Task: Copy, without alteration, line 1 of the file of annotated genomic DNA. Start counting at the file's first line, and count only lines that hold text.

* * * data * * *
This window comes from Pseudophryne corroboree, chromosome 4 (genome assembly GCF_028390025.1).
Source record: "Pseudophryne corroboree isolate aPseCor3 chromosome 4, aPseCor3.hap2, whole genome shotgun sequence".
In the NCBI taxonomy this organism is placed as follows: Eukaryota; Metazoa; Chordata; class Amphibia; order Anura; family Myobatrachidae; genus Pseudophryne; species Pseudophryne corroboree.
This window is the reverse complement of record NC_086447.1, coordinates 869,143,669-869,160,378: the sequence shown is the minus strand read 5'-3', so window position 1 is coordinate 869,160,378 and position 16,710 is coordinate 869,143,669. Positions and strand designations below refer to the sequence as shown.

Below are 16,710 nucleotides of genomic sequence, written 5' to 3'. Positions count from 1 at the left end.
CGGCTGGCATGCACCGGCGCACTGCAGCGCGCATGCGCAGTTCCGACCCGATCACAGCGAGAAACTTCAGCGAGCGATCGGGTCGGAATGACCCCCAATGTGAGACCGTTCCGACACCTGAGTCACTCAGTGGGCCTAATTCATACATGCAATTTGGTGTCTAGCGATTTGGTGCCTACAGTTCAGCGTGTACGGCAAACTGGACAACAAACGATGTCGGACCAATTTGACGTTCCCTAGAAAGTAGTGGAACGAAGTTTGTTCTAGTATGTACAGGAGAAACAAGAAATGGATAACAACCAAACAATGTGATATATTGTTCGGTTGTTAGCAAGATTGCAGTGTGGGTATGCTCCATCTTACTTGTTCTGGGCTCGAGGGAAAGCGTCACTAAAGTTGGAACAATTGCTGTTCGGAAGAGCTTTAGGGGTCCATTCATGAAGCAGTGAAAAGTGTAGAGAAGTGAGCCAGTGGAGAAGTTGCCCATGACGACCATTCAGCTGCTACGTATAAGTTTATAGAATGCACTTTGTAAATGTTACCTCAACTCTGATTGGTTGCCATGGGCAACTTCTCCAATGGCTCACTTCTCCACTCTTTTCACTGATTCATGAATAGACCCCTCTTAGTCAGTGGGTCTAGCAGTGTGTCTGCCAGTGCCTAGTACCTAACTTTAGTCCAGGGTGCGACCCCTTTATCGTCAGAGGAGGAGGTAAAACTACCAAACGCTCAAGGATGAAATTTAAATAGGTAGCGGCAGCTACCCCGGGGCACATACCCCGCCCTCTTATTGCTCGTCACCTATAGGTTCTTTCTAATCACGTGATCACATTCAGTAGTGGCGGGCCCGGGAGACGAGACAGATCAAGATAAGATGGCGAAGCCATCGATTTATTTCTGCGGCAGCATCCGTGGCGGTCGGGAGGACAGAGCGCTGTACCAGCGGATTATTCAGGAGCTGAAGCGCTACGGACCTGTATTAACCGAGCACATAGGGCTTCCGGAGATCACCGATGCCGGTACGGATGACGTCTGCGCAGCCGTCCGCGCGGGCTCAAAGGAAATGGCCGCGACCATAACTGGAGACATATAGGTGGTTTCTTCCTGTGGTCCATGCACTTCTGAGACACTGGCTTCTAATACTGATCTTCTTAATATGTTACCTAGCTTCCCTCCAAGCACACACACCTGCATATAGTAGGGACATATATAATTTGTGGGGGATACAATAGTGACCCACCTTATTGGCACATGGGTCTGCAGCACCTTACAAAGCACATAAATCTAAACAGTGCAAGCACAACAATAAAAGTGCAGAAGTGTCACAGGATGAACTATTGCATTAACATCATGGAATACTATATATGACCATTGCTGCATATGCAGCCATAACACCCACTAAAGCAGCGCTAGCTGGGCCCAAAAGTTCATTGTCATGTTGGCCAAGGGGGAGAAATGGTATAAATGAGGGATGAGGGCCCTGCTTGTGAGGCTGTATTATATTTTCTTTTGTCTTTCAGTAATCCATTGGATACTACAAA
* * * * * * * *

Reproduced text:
This window comes from Pseudophryne corroboree, chromosome 4 (genome assembly GCF_028390025.1).